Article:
I met the artistic director of The Colony, Barbara Beckly, whose resume is very impressive, and she asked me to meet with her. She told me a lot about herself and the theatre company and seemed impressed with my background. After that, I got a phone call from the in-house stage manager to see if I would be interested in running the light board for the next show “Trying”. Boy was I; I was so happy these people were so kind and accepted me into their home/theatre.

“Trying”—What an amazing two person play!! It also received many, many Los Angeles stage awards. I actually ran the light board for the re-run of the show which they did a year after they first opened it. It starred Alan Mandell who is an amazing actor and stage legend; he toured France and Germany with the original productions of Samuel Beckett's Waiting for Godot and Endgame, directed by Beckett himself! I also came to the realization that there are about six people in the world when I met the director for the show, Cameron Watson, who went to Montevallo and knows a handful or Birmingham artists. One of his biggest credits to date is a movie he wrote, directed, and produced called Our Very Own starring Allison Janney. Even more incredible than meeting Alan Mandell and Cameron was when I met Jared A. Sayeg. Jared was the lighting designer for “Trying” and after reading his bio I was blown away by all he’s done. He’s worked on and off Broadway, in Los Angeles, and in London. He designs lights for museums, ballets, operas, restaurants, and theatre. He is also the youngest member ever to join the United Scenic Artist Local 839. I was just blown away by the talent that this one small space held…and still am.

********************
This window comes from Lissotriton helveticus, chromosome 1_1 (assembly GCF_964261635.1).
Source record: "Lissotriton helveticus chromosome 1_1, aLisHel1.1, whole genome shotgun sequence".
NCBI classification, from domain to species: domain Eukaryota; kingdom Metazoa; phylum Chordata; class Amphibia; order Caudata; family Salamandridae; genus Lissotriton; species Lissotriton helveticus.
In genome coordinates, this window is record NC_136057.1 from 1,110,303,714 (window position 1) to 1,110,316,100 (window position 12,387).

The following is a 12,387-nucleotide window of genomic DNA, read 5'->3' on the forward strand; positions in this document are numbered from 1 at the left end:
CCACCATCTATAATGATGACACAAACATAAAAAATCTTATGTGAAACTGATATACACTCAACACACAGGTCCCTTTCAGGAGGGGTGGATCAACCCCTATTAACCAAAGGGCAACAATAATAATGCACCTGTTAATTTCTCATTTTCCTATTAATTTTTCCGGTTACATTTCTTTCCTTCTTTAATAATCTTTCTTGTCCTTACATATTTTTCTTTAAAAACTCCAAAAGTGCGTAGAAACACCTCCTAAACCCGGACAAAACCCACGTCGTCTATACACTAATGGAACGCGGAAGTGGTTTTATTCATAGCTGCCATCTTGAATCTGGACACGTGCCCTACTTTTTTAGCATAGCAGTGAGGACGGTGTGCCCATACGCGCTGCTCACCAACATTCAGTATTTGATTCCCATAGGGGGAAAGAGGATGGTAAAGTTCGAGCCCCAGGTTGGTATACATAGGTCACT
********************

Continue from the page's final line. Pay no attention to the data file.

Another “it’s a small world” moment happened when I was asked to stage manager a staged reading of a new musical at The Colony that The Academy for New Musical Theatre created. When I was at the ANMT I saw a poster with Vulcan on it, and mentioned to one of the actors who also worked there that that’s in Birmingham. She said, “Yeah, we created Miss Vulcan 1939 for Red Mountain Theatre Company.” I could not have been more floored by what she said.

Right now I am working on “Educating Rita” at The Colony doing quick changes backstage for Rebecca Mozo who also co-starred in “Trying”. This is the first time in America that the updated version of the play is being done. Again, it lacks nothing in the way of talent.

I would like to say that although I am amazed everyday by some of the talented people that I meet out here, I also realize that there are more opportunities to network and meet other artists like myself in big cities where cultural differences thrive. I do look back at all that I did in Birmingham and I feel as though I had just started coming in to my own in that city, and here, I’m an unknown who has to work twice as hard to get people to notice the work that I do. But I guess that’s a big part of starting over in a new city. I was given all the right building blocks to take whatever the theatre and the people in the theatre can throw at me from the teachers and my peers at BSC and I’m so thankful of that. I wouldn’t be able to confidently knock on a theatre’s door and ask “What can I do?” if it wasn’t for the fact that I know I can do it.

Anyway, thanks for reading, and now that you’re updated on me…the posts will be a lot shorter I’m sure.